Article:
Post by Dr Sadie Boniface
On our travels to potential case study sites we have seen the different ways in which busy roads have the potential to sever communities and neighbourhoods.
We have talked a lot amongst ourselves about which types of barriers cause severance (roads, railways, rivers/bodies of water), and also the characteristics of infrastructure that are relevant for severance (see Jenny’s previous blog post). While we discussed at length what these barriers might look like, I’ve been thinking that we haven’t talked about what this might mean for the resultant severance.
This is important for Street Mobility because it will affect the kinds of questions we ask participants when we are trying to measure severance. Participants might not describe their community as being ‘cut off’ as a result of infrastructure, but it might be ‘split in two’ by a busy road . The effects of severance will also not be felt in the same way if there is a different community on the other side of the barrier.
I can think of three kinds of severance that we might see in our case studies.
The first of these is that we might see a community bisected by infrastructure. An existing community could be split by the widening of a road, a new road building built, or other transport changes resulting in more and/or faster traffic. Residents might avoid crossing the busy road, meaning that they do not walk around their neighbourhood as much or see as many people in their community. This could be made worse if most of the shops or facilities are concentrated on the other side of the road. Travelling by bus could also be a problem, as the bus stop is likely to be the opposite side of the road for either the journey there or back.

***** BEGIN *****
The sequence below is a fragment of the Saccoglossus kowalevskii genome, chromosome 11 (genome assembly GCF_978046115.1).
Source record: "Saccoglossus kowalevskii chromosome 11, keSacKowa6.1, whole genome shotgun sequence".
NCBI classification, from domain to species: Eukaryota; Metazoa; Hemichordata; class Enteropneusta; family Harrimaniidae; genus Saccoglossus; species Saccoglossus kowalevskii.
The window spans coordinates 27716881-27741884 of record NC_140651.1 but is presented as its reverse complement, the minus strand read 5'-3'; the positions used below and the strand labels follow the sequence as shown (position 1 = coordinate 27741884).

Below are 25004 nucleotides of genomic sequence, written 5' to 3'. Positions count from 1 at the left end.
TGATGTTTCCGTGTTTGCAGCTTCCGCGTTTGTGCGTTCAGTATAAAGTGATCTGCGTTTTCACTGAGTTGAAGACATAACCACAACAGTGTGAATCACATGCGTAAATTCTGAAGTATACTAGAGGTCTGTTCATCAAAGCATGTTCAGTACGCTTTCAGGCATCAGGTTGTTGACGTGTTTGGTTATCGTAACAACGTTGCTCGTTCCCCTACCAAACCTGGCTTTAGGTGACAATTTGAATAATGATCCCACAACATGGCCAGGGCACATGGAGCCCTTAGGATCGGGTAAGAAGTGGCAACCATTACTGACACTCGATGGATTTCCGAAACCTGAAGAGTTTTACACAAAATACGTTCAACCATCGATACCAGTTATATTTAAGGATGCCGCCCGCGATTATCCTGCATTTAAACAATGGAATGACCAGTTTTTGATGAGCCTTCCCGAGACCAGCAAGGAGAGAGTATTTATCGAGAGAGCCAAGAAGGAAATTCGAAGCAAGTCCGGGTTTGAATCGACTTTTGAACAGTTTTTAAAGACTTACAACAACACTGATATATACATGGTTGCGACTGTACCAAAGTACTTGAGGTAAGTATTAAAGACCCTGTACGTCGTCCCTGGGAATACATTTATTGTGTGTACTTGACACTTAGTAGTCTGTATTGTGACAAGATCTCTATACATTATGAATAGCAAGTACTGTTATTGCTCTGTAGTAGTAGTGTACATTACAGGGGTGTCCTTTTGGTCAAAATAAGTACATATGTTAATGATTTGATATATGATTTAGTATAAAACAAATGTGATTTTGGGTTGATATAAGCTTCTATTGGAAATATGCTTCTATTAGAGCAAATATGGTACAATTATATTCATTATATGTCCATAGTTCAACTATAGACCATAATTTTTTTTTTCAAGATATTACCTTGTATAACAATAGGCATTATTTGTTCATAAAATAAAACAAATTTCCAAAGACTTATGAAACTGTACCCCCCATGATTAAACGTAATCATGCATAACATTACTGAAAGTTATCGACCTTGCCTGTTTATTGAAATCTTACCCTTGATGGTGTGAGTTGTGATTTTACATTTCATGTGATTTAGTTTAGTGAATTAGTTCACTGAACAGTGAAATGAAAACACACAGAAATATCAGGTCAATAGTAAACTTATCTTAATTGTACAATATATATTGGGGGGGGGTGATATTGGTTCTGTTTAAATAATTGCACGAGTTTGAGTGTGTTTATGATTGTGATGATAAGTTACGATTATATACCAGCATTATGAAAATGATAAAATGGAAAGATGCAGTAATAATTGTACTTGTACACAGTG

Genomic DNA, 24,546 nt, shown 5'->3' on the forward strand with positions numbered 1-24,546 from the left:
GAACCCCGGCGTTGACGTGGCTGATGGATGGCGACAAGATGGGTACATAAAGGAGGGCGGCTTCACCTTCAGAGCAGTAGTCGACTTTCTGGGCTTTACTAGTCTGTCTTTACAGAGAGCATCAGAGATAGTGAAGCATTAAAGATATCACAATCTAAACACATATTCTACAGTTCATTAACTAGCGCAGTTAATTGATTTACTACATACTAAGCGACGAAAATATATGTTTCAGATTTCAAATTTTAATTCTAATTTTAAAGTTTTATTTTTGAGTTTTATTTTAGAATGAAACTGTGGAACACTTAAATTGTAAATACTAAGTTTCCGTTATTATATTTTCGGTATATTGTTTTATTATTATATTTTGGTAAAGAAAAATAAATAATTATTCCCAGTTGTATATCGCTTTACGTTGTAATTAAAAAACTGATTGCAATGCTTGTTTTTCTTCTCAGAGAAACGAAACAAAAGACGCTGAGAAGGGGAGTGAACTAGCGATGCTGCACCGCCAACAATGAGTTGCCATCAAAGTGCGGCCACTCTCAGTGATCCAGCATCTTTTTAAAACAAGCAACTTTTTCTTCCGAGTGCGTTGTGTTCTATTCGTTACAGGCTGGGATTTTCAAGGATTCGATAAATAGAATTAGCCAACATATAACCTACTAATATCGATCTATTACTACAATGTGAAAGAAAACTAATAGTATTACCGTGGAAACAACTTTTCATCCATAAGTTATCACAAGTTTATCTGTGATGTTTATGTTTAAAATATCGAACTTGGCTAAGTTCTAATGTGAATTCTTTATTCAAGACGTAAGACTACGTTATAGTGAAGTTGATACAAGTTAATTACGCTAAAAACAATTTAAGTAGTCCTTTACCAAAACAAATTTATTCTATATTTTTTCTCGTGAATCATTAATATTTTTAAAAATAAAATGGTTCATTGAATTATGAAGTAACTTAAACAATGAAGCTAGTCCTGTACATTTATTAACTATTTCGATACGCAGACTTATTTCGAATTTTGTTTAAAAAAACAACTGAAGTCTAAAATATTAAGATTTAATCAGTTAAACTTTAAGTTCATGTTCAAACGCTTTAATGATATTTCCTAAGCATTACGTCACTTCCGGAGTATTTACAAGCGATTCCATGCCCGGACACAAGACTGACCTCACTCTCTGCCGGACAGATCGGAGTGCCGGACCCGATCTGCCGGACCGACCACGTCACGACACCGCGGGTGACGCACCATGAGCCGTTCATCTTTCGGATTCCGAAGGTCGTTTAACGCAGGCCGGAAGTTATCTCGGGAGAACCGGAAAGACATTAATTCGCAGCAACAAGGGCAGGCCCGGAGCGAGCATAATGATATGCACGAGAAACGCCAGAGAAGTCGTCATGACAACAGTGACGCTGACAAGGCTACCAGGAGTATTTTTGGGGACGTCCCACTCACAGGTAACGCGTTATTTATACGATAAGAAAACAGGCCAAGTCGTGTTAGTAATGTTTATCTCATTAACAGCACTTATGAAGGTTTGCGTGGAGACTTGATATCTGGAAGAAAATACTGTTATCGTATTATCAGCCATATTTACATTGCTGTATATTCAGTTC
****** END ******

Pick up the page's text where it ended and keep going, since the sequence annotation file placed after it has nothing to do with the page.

The second type of severance we may come across is a barrier bordering two distinct communities on either side, inhibiting interaction between people from the two communities. As in the previous example, residents might not be willing to cross the road to access goods, services and people. The barrier could actually emphasise differences between the communities, meaning people are even less inclined to cross the busy road. This also describes what might happen in the first example long-term.
The third and final type of severance is a community that is isolated by a combination of infrastructure barriers. A less extreme example would be to imagine a community that can only be accessed by a single route or entrance. The barriers could be different types of infrastructure (as in the picture below), or all the same. In this example, the community itself is not split or divided, it is separated from the wider area, which may hinder access to facilities such as schools, hospitals, or places of work.
While I think the first example is unequivocal, there are definitely good arguments for not calling the other two community severance. We’d like to know your views – which of these would you call community severance, and why?